Red-tailed hawk — Lanny McDowell

Southbound songbird, shorebird and waterfowl migration is still in high gear. These birds are migrating through and finding locations to feed and rest between flights, so hawks will be there too; after all, they have to eat, too!

There are hawks all around the Island now. Of course our year-round resident red-tailed hawks are abundant and frequently seen even though they are seldom mentioned in this column. It is the other hawks that attract birder’s attention.

John Nelson got to study a merlin at Katama Farm on Oct. 22; he believes that the merlin is an old friend back on schedule, the same bird that he has seen there for the past few years.

Damon Burden saw a slew of hawks on Oct. 27 at the Gay Head Cliffs: one northern harrier, one sharp-shinned hawk, one merlin, two peregrine falcons and two red-tailed hawks. The only hawk the previous day was a northern harrier. Bob Shriber also spotted the two peregrines and one of the red-tails at the Gay Head Cliffs on Oct. 27. Bridget Dunnigan and Sea Williams also spotted a sharp-shinned hawk in the state forest on Oct. 27.

Ipswich sparrow — Lanny McDowell

Charles Morano visited Long Point on Oct. 29 and observed a peregrine, while Lanny McDowell, Ned Robinson-Lynch and Mark Lipman visited Cape Pogue on Oct. 27 and saw one or two peregrines that were regularly chasing the migratory shorebirds. That troika also spotted perhaps the most interesting hawk – a rather late osprey.

Please realize that these sightings are but the tip of the iceberg; there are many more of these species — and probably other species — that are not reported here. All we need to do is find them.

There is a subspecies of Savannah sparrow – the Ipswich sparrow – that breeds on islands in maritime Canada and the North Atlantic Ocean and winters further south along the East Coast. We see a few of these very pale sparrows every winter. Luanne Johnson spotted the first of the season at Quenames on Oct. 29.

Bonaparte’s gulls are small gulls that are about the size of a common tern and fly more like terns than our more common larger gulls. The troika of Lanny McDowell, Ned Robinson-Lynch and Mark Lipman spotted two immatures on their visit to Cape Pogue on Oct. 27. That same day Damon Burden saw one off the Gay Head Cliffs.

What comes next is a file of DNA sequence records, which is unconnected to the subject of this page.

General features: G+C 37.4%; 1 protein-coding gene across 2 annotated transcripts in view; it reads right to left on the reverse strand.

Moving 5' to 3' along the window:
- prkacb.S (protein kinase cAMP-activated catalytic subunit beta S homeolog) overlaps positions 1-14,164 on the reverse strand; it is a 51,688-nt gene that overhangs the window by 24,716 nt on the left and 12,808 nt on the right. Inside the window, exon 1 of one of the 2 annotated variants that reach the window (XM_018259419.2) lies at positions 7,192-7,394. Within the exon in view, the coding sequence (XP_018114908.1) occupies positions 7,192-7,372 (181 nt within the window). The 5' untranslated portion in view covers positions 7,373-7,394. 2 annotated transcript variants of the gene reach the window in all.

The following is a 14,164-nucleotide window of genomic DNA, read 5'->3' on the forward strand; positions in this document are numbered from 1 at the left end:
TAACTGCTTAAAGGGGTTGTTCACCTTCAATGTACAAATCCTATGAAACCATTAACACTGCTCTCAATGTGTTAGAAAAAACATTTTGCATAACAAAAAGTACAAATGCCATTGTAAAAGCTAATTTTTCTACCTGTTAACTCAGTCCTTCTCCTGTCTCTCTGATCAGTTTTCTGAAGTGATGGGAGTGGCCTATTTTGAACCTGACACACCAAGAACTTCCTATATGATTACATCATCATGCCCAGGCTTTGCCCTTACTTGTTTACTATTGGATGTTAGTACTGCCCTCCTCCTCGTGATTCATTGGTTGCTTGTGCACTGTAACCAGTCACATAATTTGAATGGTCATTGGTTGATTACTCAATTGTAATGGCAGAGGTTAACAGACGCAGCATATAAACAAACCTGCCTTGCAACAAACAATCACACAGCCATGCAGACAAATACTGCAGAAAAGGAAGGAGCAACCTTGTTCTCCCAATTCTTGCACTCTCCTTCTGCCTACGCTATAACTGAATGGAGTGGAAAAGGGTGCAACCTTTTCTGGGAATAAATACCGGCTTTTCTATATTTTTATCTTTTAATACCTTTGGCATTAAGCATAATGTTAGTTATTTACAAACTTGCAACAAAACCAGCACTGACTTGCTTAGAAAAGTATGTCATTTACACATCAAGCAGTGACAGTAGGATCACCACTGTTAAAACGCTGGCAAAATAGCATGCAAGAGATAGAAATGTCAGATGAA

Osprey — Lanny McDowell

Tree swallows are still around. A small flock of nine lingering tree swallows was observed at the Gay Head Cliffs by Damon Burden. On Oct. 29, Philip Edmundson spotted one tree swallow at the Gay Head Cliffs. Also that day, Charles Morano found six tree swallows at Long Point.

Lynn Buckmaster-Irwin had a few good sightings in her Christiantown yard on Oct. 28 and 29. First there were three eastern bluebirds and a pine warbler and the next day she saw a dickcissel. This latter species can easily be confused with a house sparrow except that it usually has some yellow on its chest.

Eastern bluebirds seem to be getting more conspicuous; maybe it reflects their winter flocking behavior or maybe there are more of them arriving for the winter. Richard Price saw three bluebirds at Felix Neck on Oct. 27. There were three sightings of them on Oct. 30: Philip Edmundson spotted three near the southern end of Watcha Pond, Richard Couse found two at the Hoft Farm and I observed three in the upper meadow at Waterview Farm in Oak Bluffs.

Semi-palmated plover — Lanny McDowell

Wintering robins can be with the bluebird flocks and I saw three robins feeding on crabapples in my yard on Oct. 29.

I mentioned earlier that there are migrant shorebirds around. Most interesting are Chris Schmandt’s reports of a whimbrel at Philbin Beach on Oct. 10, along with three lingering semipalmated plovers; there were 15-20 of them at Great Rock Bight on Oct. 9.

The troika of Lanny McDowell, Ned Robinson-Lynch and Mark Lipman spotted a lingering flock of nine American oystercatchers at the northern end of

Cape Pogue on Oct. 27. Single oystercatchers were seen by Luanne Johnson on Oct. 29 at Quenames and I saw one at Waterview Farm. Luanne also spotted 53 sanderlings and two greater yellowlegs at Quenames.

Bonaparte's gull — Lanny McDowell

Larger numbers of greater yellowlegs were reported: 12 were seen by Bob Shriber in Aquinnah on Oct. 27, six were found by Charles Morano at Long Point on Oct. 29, I found 21 on the small islands near Waterview Farm on Oct. 30, and Cynthia Bloomquist and Thaw Malin observed 22 at Tisbury Marketplace on Oct. 25.

Migrating warblers are becoming scarce as they move on to points well south of us. Yellow-rumped warblers are now the most abundant species and they will be here through the winter. At the Gay Head Cliffs, Damon Burden found a flock of 34 yellow-rumps on Oct. 26 but there were only 10 the next day. Also on Oct. 27, Nancy Nordin found three yellow-rumps at Lake Tashmoo. Charles Morano saw 17 at Long Point on Oct. 29.

Only two other species of warblers were reported this week: Charles Morano spotted two blackpoll warblers and a palm warbler at Long Point on Oct. 29, and Damon Burden found three palm warblers on Oct. 27 at the Gay Head Cliffs.

Double-crested cormorants on Sarson's Island — Lanny McDowell

There are double-crested cormorants lingering on our ponds. But Lanny McDowell hit the jackpot on Oct. 27 at Sarson’s Island: he describes it as “lots and lots of double-crested cormorants” and his photographs show that they covered most of the sandy part of that island. Somebody with nothing better to do might try counting the birds in those photos.

Finally, we go back to the Oak Bluffs pumping station to note that the flock of American wigeons is still increasing there. John Nelson spotted 51 of them there on Oct. 27.

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Robert Culbert is an ecological consultant with Nature Watch LLC living in Vineyard Haven.